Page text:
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mulonga.net >> Cultural Exchange >> Current Events >> Music Computer Workshop - Konjila - Report + Feedback
Music Computer Workshop - Konjila - Report + Feedback
Wednesday, 15 October 2003 00:00
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Music Computer Workshop - Konjila - Report + Feedback
Report by Keith Goddard
Post Workshop Developments
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“Konjila” ( chiTonga for “come in”)

a music and computer workshop held at Binga ITC from 16 – 20 September 2003

listen to "konjila" , a sample of the outcome of the workshop.

see images of the workshop.

Focus: Using computers for the teaching, learning and recording of music

Resource Persons

Klaus Hollinetz (for AZFA)
Keith Goddard (Kunzwana Trust)

12 participants

5 Teachers Binga (Various Schools)
1 Teacher Victoria Falls (Mosi Sec School)
2 Musicians Binga (Simonga)
2 Research Binga (Batonga Museum)
1 Lecturer Bulawayo (United college of education)
1 Artist Zambia (Choma Museum)

 The workshop started on Wednesday 16-09-03 with an exploration of sine tones versus noise and how sine tones may be distinguished from noise by studying the waves for both sine tones and noise. Various aspects of sound waves such as amplitude were also covered. Participants learnt to use the minidisc recorder and in the afternoon all workshop participants went to Siachilaba where a field recording of the Simonga group performing was done.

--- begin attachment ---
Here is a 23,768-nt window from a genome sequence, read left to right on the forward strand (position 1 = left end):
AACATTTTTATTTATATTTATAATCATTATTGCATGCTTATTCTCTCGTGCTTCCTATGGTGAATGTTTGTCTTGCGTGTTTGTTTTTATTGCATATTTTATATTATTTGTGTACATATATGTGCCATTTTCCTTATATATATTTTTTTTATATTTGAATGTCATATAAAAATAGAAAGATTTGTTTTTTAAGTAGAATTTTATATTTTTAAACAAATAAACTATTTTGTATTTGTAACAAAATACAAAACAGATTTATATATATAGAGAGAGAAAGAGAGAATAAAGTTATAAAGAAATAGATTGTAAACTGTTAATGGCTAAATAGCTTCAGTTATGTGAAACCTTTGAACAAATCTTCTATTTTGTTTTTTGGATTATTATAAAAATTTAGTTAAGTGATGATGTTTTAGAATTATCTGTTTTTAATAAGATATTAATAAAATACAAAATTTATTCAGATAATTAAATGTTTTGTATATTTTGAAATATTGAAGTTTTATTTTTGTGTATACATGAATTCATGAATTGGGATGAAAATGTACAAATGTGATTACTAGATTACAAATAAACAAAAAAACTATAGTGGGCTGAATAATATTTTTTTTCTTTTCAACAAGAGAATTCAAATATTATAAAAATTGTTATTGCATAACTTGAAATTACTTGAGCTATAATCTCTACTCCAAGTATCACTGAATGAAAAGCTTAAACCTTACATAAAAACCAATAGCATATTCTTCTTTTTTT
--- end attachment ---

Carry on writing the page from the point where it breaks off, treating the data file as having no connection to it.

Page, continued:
On the second day the recording of Simonga was then used to go through the various steps of editing, which covered the analysing, filtering and converting of the audio file to mp3 for uploading onto the Internet. The afternoon session was disrupted due to technical problems with the computer and the participants then went out to collect more sounds while the computer was being attended to.

On the third day the audio material from the first and second days was then used together to come up with a composition, which the participants entitled “Konjila”, which is Tonga for “come in”.

To come up with the final product, it was necessary to separate the drums as well as the Nyele (horns) from the Simonga recording. Other sounds used were those of footsteps, dripping water, children in a class, the school bell ringing, a door opening and banging, among others. All the sounds were recorded and edited by the participants as part of the workshop.

A challenge that came up as a result of the workshop was that of notating the Ngoma Buntibe Music as well as researching further on it.

The workshop was funded by the Austrian Embassy in Harare and supported by Otto Lechner & Windhund with the generous donation of a mini disc recorder. Thank you. Twalumba!!

Sengamo Ndlovu,
music teacher at Binga Highschool

“Go to Binga” for “Music and Computers”!

The Music and Computers Workshop which took place at Binga High School from 16-18 September 2003 and the stakeholders meeting on Saturday 19 made valuable statements regarding the interest in and need for digital technologies in what are traditionally referred to as 'more remote areas'. Binga Information Technology Centre ITC and the planned satellite centres at Siachilaba and Sianzyundu have the potential to become the cutting edge for computer training and information dissemination not just for Matabeleland but for the whole of Zimbabwe.